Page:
When you deplete your glycogen reserves your body starts to use fat as an energy source. Fat is burned inefficiently when there are no carbohydrates present, and in the process several toxic by-products, ketones, are produced. One of these is acetone, the common ingredient in nail polish remover, which the body will get rid of through the lungs. Therefore, people on low carbohydrate diets often experience halitosis, or bad breath. The other toxic by-products are being expelled with the urine, for which the body uses lots of water to flush these toxic by-products out. This diuretic effect of a low carbohydrate diet can account for another 3 to 4 kilograms of weight loss, in the form of water.

If people on the diet keep losing weight after the initial weeks, it’s because they are eating less calories. A known side effect of a low carbohydrate or ketogenic diet is that it reduces your appetite. There is only so much fat that you can eat without getting nauseous. On a low carbohydrate diet, you will lose more weight in the short term, most of which is water weight, but in the long term there is no significant difference between low carbohydrate diets or a conventional weight loss diet.

Another benefit that is often advocated by low carbohydrate and ketogenic enthusiasts are beneficial changes in your lipid profile. These diets could potentially lower your triglycerides and raise your HDL cholesterol, which would potentially give you less chance for any type of cardiovascular event. The studies on the effect these diets have on your LDL Cholesterol are inconclusive, for some people on the diet it goes down, for others it goes up.

So, what do all these fancy terms tell us about the fat in our blood. The fat in our blood comes from two sources, the fats we eat, and the fat stored in our bodies cells. Most of the fat we eat consists of triglycerides and cholesterol. Cholesterol is not made by plants and we thus only find it in food from animal sources. Triglycerides are three fatty acids attached on a backbone of glycerol. These triglycerides get broken down during digestion into the individual fatty acids which are small enough to be absorbed in the small intestine. Once absorbed new triglycerides are formed which get packed together with cholesterol into a lipoprotein to make them ready for transport through the bloodstream.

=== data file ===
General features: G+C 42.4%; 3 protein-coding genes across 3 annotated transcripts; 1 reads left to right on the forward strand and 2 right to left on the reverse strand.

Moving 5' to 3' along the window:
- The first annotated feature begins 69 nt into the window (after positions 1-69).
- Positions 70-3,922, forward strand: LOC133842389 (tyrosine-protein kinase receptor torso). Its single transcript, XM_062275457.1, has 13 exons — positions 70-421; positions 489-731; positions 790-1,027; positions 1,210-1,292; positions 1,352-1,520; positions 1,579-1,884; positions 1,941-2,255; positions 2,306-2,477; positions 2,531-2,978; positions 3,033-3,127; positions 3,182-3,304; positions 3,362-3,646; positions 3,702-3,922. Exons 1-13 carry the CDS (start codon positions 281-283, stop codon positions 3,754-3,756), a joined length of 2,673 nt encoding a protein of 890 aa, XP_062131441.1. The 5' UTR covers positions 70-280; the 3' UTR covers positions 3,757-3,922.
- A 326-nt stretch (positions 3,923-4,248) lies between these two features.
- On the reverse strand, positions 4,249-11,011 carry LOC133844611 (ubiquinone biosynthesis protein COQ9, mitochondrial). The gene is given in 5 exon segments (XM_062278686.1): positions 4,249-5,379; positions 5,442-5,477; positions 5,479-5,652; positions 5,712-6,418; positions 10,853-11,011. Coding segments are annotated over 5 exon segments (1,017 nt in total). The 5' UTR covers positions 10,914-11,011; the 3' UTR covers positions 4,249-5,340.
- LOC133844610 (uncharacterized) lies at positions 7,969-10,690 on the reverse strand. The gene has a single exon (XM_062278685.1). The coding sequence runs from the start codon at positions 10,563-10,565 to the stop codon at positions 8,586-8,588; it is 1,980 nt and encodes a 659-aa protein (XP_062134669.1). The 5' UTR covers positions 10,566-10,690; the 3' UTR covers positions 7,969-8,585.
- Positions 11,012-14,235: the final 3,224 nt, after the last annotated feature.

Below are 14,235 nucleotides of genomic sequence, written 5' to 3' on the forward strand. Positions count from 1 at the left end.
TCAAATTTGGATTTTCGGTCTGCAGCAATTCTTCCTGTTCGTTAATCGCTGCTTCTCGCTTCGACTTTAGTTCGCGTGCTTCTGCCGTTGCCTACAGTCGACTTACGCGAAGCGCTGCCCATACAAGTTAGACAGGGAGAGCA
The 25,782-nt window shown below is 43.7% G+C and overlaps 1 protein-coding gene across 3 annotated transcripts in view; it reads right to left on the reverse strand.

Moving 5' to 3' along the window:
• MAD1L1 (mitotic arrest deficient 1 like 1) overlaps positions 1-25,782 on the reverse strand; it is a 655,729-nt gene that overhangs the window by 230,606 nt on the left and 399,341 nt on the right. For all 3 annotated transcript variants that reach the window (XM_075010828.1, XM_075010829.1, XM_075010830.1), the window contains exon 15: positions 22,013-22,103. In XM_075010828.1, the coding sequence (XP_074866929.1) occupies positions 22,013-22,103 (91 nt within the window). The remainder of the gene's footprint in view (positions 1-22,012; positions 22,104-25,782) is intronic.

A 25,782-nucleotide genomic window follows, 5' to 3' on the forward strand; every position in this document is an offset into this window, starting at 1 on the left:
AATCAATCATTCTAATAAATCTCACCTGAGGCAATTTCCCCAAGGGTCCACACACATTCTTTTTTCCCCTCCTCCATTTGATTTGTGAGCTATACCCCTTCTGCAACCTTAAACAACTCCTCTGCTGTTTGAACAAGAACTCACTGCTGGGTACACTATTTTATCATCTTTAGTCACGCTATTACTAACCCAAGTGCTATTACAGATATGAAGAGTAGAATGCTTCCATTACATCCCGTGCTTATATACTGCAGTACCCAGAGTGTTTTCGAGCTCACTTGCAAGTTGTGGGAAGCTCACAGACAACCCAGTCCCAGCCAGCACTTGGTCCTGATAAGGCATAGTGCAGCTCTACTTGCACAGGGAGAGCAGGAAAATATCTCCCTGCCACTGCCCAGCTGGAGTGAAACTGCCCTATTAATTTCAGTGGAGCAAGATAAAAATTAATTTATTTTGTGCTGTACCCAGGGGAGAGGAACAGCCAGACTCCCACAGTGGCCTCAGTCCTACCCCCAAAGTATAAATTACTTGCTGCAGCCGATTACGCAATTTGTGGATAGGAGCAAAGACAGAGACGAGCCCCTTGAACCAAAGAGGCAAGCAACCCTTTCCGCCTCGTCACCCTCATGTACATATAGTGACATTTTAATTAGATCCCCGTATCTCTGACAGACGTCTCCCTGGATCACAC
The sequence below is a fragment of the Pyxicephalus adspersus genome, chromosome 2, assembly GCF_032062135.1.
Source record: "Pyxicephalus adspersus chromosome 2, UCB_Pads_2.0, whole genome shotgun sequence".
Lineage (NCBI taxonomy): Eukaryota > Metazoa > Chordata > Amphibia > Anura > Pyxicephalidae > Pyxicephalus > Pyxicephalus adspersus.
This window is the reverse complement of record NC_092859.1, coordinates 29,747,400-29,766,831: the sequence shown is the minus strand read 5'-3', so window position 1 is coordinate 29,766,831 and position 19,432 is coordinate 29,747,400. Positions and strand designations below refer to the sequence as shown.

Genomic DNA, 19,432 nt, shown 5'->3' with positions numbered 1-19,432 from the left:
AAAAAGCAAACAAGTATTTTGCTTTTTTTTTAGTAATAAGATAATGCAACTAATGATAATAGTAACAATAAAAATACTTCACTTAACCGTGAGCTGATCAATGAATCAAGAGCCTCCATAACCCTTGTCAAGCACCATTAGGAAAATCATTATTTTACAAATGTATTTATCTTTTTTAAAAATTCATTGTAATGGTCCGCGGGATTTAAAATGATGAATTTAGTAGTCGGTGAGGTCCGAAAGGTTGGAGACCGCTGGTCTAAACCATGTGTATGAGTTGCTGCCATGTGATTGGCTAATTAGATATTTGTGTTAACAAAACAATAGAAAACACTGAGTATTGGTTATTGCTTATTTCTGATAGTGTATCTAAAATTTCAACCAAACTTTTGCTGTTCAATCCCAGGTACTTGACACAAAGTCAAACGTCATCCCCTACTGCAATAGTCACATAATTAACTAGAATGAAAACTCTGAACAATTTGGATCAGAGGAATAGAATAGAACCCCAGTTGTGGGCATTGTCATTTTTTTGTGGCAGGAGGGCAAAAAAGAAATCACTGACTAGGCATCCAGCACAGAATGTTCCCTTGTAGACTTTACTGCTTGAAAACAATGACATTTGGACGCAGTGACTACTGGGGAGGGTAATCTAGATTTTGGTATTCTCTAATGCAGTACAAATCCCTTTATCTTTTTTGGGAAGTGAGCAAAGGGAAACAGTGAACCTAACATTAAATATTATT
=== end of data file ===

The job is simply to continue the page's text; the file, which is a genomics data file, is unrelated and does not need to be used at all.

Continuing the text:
These lipoproteins deliver the triglycerides to the cells of our body, where they are once again broken down into the individual fatty acids to be used as an energy source for our bodies cells or are stored as triglycerides for later use. When the fatty acids are delivered, what’s left is mostly cholesterol.

Cholesterol is an essential part of our body; the outer layer of the body’s cells is composed of cholesterol and cholesterol is also needed to make several hormones. Our body makes all the cholesterol we need, thus when we eat cholesterol containing foods (animal origin) this creates an excess. Cholesterol in food comes together with dietary fats, and this dietary fat makes the body produce even more cholesterol.

Cholesterol is divided into two main types, HDL (high density lipoprotein) & LDL (low density lipoprotein). HDL cholesterol is often called the good cholesterol because it goes towards the liver from where it is excreted into the intestines. LDL cholesterol transports the cholesterol towards our peripheral tissues and can lead to the build-up of cholesterol in your arteries to form plaques.